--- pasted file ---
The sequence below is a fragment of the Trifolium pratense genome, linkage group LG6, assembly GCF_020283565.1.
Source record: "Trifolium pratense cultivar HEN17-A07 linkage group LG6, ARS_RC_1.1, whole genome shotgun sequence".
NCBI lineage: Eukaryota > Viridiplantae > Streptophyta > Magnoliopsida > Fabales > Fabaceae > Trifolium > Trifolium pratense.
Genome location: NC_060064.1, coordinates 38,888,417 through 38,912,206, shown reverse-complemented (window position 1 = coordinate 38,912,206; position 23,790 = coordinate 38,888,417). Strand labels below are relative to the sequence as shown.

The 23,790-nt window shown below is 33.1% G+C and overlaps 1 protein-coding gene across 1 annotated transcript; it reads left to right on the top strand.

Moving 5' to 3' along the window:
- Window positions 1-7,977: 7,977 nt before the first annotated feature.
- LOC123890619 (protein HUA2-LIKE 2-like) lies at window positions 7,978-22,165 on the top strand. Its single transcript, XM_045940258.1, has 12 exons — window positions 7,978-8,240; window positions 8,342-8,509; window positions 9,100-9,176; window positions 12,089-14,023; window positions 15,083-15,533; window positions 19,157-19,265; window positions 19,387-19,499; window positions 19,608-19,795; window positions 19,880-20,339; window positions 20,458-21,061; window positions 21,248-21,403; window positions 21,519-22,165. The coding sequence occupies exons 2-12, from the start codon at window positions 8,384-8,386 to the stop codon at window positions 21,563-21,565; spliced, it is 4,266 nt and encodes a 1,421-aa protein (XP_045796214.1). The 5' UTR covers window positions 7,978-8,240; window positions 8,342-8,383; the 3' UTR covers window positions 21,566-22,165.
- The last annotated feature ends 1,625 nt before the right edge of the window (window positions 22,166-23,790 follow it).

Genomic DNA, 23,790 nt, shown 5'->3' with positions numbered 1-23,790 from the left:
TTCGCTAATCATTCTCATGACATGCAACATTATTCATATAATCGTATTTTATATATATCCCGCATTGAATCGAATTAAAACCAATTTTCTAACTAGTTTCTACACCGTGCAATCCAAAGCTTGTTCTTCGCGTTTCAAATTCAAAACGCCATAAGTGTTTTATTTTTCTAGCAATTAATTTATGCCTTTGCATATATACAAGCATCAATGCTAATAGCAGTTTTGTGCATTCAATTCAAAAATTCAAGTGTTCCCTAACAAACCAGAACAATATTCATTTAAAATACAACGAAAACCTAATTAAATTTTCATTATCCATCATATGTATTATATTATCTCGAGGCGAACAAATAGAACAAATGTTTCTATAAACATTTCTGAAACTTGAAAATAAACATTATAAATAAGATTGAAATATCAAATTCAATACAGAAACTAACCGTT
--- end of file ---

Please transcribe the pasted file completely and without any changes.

The sequence below is a fragment of the Trifolium pratense genome, linkage group LG6, assembly GCF_020283565.1.
Source record: "Trifolium pratense cultivar HEN17-A07 linkage group LG6, ARS_RC_1.1, whole genome shotgun sequence".
NCBI lineage: Eukaryota > Viridiplantae > Streptophyta > Magnoliopsida > Fabales > Fabaceae > Trifolium > Trifolium pratense.
Genome location: NC_060064.1, coordinates 38,888,417 through 38,912,206, shown reverse-complemented (window position 1 = coordinate 38,912,206; position 23,790 = coordinate 38,888,417). Strand labels below are relative to the sequence as shown.

The 23,790-nt window shown below is 33.1% G+C and overlaps 1 protein-coding gene across 1 annotated transcript; it reads left to right on the top strand.

Moving 5' to 3' along the window:
- Window positions 1-7,977: 7,977 nt before the first annotated feature.
- LOC123890619 (protein HUA2-LIKE 2-like) lies at window positions 7,978-22,165 on the top strand. Its single transcript, XM_045940258.1, has 12 exons — window positions 7,978-8,240; window positions 8,342-8,509; window positions 9,100-9,176; window positions 12,089-14,023; window positions 15,083-15,533; window positions 19,157-19,265; window positions 19,387-19,499; window positions 19,608-19,795; window positions 19,880-20,339; window positions 20,458-21,061; window positions 21,248-21,403; window positions 21,519-22,165. The coding sequence occupies exons 2-12, from the start codon at window positions 8,384-8,386 to the stop codon at window positions 21,563-21,565; spliced, it is 4,266 nt and encodes a 1,421-aa protein (XP_045796214.1). The 5' UTR covers window positions 7,978-8,240; window positions 8,342-8,383; the 3' UTR covers window positions 21,566-22,165.
- The last annotated feature ends 1,625 nt before the right edge of the window (window positions 22,166-23,790 follow it).

Genomic DNA, 23,790 nt, shown 5'->3' with positions numbered 1-23,790 from the left:
TTCGCTAATCATTCTCATGACATGCAACATTATTCATATAATCGTATTTTATATATATCCCGCATTGAATCGAATTAAAACCAATTTTCTAACTAGTTTCTACACCGTGCAATCCAAAGCTTGTTCTTCGCGTTTCAAATTCAAAACGCCATAAGTGTTTTATTTTTCTAGCAATTAATTTATGCCTTTGCATATATACAAGCATCAATGCTAATAGCAGTTTTGTGCATTCAATTCAAAAATTCAAGTGTTCCCTAACAAACCAGAACAATATTCATTTAAAATACAACGAAAACCTAATTAAATTTTCATTATCCATCATATGTATTATATTATCTCGAGGCGAACAAATAGAACAAATGTTTCTATAAACATTTCTGAAACTTGAAAATAAACATTATAAATAAGATTGAAATATCAAATTCAATACAGAAACTAACCGTT